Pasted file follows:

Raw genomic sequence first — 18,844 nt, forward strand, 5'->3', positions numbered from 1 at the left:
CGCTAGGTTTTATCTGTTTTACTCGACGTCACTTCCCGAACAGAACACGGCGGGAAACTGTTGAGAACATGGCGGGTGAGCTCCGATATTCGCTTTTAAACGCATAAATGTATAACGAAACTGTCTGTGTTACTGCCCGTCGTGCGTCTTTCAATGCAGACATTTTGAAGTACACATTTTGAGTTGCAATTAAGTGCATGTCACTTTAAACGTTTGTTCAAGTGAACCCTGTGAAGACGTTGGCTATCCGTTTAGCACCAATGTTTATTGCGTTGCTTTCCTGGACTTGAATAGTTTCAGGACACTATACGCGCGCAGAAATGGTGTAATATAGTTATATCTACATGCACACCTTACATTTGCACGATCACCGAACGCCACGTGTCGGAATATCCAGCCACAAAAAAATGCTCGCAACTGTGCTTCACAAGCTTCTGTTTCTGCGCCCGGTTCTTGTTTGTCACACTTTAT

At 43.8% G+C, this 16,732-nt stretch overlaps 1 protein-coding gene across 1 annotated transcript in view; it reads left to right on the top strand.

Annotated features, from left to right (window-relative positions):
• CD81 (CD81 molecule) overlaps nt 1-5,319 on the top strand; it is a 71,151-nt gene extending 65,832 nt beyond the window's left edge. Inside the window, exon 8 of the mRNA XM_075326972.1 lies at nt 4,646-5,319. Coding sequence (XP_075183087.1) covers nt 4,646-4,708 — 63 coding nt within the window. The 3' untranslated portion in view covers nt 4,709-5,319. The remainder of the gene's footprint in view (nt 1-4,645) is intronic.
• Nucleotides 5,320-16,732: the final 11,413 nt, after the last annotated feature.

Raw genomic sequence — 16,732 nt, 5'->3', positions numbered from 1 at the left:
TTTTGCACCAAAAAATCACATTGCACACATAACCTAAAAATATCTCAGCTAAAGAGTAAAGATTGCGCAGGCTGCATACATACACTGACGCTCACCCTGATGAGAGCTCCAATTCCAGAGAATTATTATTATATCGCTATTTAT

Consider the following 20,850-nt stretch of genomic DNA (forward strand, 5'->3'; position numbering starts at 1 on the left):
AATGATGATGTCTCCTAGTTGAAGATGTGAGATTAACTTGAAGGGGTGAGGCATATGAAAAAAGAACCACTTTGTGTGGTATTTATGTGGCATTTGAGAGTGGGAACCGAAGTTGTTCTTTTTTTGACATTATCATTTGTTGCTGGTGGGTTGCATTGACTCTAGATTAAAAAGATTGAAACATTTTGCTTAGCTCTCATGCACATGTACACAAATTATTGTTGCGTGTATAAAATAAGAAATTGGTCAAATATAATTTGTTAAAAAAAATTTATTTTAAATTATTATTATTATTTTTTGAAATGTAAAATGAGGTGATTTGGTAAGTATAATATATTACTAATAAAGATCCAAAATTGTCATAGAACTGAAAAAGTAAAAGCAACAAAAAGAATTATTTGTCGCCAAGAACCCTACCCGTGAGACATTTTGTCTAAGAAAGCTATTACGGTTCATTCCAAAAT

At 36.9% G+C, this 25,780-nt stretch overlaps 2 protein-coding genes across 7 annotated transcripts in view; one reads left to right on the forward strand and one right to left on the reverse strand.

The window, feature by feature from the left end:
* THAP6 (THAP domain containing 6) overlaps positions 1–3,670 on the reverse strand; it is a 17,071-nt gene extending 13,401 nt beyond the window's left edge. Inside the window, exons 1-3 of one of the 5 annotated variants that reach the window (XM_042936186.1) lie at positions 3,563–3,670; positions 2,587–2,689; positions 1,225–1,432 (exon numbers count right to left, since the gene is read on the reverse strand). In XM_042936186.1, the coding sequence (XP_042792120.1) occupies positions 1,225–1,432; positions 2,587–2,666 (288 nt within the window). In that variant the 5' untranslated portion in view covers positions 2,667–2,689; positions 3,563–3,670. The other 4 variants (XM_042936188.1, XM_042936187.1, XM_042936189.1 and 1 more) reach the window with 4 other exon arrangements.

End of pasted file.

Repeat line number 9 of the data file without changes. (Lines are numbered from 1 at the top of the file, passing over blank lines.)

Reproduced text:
Consider the following 20,850-nt stretch of genomic DNA (forward strand, 5'->3'; position numbering starts at 1 on the left):